Question: I have been interested in astronomy since I was a child. My question arose while I was studying the effects of Lagrangian points between multiple bodies.
Imagine a scenario of a binary (or multiple) neutron stars system. Provided the neutron stars are all very close to their critical mass and are running in a very compacted orbits around each other. Is it possible that the gravitational interaction between the neutron stars, similar to the principle of Lagrangian points, creates a spot of event horizon in the system?
I am deeply intrigued in this question, as I imagine the event horizon would be mobile and deforms corresponding to the motion of neutron stars. Also, with no singularity in the system, the event horizon would probably behave differently compare to those around a black hole. — Peterson
Answer: As you likely already know, Langrange Points are positions where the gravitational pull of two massive objects, such as the Earth and the Sun, precisely equals the centripetal force required for a small object to move with them. This is quite different than an event horizon, which is a boundary in space-time beyond which information cannot be transmitted. In other words, objects which are within an event horizon cannot be detected from an observer outside the event horizon. Event horizons are associated with very massive objects, such as black holes, which create gravitational fields that are so strong that they halt the travel of light propagating from the black hole. Neutron stars are not massive enough to produce event horizons. Also, Langrange Points do not naturally have the physical properties to create a massive object that can lead to an event horizon.
Question: Hi, my name is Kemp and I just finished watching a program from the Discovery Channel entitled “Understanding the Universe”. The program triggered an odd question, do blackholes create dark energy and/or dark matter relative to their size? — Kemp
Answer: No. The only connection between black holes and dark energy is the “darkness” of their names. Black holes are sources of intense gravity from which even light cannot escape. Dark energy is the theoretical entity that accounts for the majority of the energy content of the universe and is responsible for the overall acceleration of the expansion of the universe.
Question: What do black holes look like on radio telescope images? Specifically how does a visible light image of a black hole compare to a radio telescope image of the same black hole?
I’m curious whether gravitational time dilation and redshifting causes visible light to change into radio frequency EM energy, and therefore not be visible. What happens to visible light when it is redshifted too much? Can it turn back into visible light when it leaves the gravity field? Is there a frequency at which there is a required energy to quantize the photons back into visible light? — Ray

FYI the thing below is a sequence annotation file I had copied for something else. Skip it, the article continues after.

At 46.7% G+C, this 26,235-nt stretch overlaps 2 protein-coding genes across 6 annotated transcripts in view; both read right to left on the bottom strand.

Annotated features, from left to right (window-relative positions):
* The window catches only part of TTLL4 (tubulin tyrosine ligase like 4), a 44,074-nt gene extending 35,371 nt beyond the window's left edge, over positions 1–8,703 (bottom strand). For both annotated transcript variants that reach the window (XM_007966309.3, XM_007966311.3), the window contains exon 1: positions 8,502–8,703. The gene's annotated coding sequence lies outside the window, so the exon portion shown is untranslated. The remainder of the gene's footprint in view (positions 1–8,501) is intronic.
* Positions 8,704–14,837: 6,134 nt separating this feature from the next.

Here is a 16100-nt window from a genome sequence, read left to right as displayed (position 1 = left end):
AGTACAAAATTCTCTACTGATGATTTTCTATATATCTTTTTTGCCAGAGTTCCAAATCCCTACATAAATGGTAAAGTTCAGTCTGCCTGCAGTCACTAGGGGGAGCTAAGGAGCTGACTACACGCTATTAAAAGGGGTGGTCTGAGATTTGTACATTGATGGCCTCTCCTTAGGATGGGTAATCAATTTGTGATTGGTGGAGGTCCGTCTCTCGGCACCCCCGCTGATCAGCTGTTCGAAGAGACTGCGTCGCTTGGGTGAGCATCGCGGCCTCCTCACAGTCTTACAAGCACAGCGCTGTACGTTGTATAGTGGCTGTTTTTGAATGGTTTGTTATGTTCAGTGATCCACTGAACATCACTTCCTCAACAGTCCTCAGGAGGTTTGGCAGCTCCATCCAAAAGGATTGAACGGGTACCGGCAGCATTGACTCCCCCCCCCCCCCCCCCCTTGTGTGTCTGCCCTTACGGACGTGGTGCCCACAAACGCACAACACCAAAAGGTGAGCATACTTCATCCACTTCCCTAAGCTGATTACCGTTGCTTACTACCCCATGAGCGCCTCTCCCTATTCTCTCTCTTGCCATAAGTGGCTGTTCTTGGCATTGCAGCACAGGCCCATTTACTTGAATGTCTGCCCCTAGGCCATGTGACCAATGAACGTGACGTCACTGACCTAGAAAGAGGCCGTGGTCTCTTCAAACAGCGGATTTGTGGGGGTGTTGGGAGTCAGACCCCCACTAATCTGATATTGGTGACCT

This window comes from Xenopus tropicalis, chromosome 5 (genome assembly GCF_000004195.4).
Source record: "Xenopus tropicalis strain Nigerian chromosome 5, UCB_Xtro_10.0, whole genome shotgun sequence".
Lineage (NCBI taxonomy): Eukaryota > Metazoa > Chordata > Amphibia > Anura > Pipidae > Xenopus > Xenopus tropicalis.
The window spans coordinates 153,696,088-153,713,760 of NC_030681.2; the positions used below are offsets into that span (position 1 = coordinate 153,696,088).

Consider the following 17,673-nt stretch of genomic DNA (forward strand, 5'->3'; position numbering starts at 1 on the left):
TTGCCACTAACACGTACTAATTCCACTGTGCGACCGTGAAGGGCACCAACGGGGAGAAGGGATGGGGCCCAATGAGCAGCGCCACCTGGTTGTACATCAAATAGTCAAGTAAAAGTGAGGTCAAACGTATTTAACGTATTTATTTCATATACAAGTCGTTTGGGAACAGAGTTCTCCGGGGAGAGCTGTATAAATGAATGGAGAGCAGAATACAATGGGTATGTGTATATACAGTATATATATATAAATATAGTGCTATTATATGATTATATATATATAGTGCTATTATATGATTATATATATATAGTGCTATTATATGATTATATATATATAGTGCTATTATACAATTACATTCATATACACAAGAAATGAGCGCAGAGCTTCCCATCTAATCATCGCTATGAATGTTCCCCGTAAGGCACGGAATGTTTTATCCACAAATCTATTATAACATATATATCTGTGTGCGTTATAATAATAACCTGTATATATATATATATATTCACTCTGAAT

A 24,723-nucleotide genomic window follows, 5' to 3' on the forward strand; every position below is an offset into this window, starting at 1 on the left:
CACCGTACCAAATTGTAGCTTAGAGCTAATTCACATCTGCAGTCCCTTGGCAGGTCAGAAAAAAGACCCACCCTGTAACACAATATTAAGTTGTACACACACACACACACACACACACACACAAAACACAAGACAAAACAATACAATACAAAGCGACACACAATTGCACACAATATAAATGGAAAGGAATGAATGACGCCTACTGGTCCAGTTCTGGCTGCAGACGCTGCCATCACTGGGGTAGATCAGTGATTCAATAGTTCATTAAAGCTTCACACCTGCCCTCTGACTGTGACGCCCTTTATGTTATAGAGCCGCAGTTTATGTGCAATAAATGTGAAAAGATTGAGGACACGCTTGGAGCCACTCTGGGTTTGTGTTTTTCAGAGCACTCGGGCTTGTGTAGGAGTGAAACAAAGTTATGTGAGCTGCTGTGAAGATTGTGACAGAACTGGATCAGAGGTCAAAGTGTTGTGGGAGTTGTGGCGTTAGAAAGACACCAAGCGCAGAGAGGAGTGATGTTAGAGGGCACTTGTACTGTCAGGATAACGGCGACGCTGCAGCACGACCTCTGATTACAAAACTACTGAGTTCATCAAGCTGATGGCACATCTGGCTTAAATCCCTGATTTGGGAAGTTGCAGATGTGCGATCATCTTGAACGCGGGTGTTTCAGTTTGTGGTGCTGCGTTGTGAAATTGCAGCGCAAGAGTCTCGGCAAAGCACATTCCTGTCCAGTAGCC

Answer: Let me first answer your first question about what black holes look like when measured with a radio telescope. In fact, there are no direct measurements that we can make that tell us what a black hole looks like. Black holes are always measured through indirect means, such as measuring objects in their gravity field that tell us about the black hole’s existence. For example, at radio wavelengths we can measure emission from the water molecule that traces the gas in the disk around a black hole. By measuring the velocity of this water emission we can infer the mass of the black hole.
As for your second question about gravitational time dilation and redshifting, the expansion of the universe does shift emission at shorter wavelengths down to longer wavelengths, such as radio waves. The redshifting of EM waves does not wrap around back to shorter wavelengths, though. The shifting to longer wavelengths monotonically approaches infinite wavelength.
Question: How do black holes form? — Harsh
Answer: I think that my colleagues at NASA have produced a very nice explanation of what black holes are and how they form. In a nutshell, when a massive object has not way to support itself against gravity, it collapses in upon itself. If that object is massive enough, then its gravitational pull can arrest even the propagation of light, making it appear “black” to us.
Question: A 10 solar mass object would have 10 solar masses enclosed in a radius of 30 km. The density of a spherical object scales as M/R3. Relative to the 10 solar mass black hole, how many times denser would a black hole the mass of the Earth be? How many times less dense would a black hole of 1 million solar masses be? — Paul
Answer: As my colleague Cole Miller points out in his description of the properties of black holes and neutron stars, unlike ordinary things (e.g., rocks), which have a size roughly proportional to the cube root of their mass, black holes have radii proportional to their mass. Taking the event horizon of a black hole as the definition of its outer boundary, the event horizon of a nonrotating black hole the mass of our Sun would have a radius of about 3 kilometers. This implies that the more massive the black hole is the denser it is, meaning that larger black holes are not very dense. For example, a one-billion solar mass black hole, which is the type of black hole that is thought to exist at the center of some galaxies (like ours), has an average density just twenty times the density of air.
Question: Thank you for answering! Is the supposed spinning the reason all the body’s caught in the pull stay in a synchronized belt around it? If so, where does a quasar emit? “North and south?” Or anywhere it pleases? I know very little known, but these questions are the reason I can’t sleep at night. — Nathan